This is “Red Flags in Management Culture, Strategies, and Practices”, section 6.4 from the book Governing Corporations (v. 1.0).
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Analysis of corporations that have experienced major ethical and financial difficulties shows these companies have a great deal in common in terms of their corporate culture and management profiles, as well as their accounting and governance practices. On the basis of this knowledge, we can identify a number of early warning signals or red flags that boards can use to spot the emergence of a corporate environment and culture susceptible to conflicts of interest and management abuse. For a suggestive list, see Chapter 13 "Appendix B: Red Flags in Management ".This section is based on Wood (2005).
Individually, these factors may not be predictive of future problems. In groups, however, they define a heightened risk profile and should be cause for additional scrutiny and objective analysis. For example, the combination of aggressive management practices creating rapid short-term revenue and stock-price growth coupled with weak board oversight, allowing the CEO to rapidly accumulate personal wealth through stock-based incentive compensation, has been present in a significant percentage of recent problem situations. Risk of rapid financial deterioration in such cases is exacerbated when the company also operates with aggressive financial practices and high leverage.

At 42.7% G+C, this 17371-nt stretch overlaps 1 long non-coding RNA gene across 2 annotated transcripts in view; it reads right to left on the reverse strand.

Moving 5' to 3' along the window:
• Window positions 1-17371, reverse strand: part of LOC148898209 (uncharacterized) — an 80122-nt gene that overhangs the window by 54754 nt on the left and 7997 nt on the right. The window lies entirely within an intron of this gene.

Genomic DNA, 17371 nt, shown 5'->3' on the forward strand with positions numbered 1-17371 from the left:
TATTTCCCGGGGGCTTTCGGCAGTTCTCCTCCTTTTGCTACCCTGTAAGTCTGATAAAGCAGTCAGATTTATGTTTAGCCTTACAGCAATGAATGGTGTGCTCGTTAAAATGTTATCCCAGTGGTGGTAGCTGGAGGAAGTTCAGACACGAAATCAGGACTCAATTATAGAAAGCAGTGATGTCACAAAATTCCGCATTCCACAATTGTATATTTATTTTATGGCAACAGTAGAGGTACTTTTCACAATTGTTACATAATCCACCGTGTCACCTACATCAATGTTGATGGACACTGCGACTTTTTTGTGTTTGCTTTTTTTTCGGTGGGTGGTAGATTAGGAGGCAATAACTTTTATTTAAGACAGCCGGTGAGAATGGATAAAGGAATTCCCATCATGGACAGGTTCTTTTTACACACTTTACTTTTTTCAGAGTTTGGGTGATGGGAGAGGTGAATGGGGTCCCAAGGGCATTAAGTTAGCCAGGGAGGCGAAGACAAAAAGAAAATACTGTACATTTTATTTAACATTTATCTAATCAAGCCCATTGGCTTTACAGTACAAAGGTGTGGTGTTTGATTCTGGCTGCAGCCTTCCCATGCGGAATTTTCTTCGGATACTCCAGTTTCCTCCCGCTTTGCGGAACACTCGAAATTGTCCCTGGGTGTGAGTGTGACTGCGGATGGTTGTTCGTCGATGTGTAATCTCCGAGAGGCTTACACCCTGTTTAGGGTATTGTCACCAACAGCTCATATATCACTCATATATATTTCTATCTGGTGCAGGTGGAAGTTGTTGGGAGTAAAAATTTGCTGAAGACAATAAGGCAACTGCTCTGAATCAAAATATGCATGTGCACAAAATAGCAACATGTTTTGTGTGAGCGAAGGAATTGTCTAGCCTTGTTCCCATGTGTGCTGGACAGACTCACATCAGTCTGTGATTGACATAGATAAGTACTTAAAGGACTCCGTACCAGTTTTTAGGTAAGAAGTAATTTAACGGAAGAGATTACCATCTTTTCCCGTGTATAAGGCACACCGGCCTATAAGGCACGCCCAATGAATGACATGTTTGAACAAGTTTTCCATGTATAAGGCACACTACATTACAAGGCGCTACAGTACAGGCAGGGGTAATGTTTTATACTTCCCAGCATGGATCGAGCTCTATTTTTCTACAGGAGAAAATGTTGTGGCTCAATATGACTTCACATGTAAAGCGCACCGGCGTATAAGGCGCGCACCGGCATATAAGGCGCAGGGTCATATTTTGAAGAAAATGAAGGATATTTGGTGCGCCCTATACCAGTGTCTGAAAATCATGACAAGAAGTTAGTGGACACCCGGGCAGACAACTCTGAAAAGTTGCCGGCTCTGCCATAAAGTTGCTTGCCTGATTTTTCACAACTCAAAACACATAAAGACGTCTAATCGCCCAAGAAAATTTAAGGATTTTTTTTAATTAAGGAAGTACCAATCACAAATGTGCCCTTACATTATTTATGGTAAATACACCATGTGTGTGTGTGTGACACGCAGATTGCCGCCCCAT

Audit committees would be well advised to monitor these categories of higher risk characteristics based on their proven usefulness in identifying corporate environments that may be susceptible to rapid stock price and credit deterioration, as well as fraud.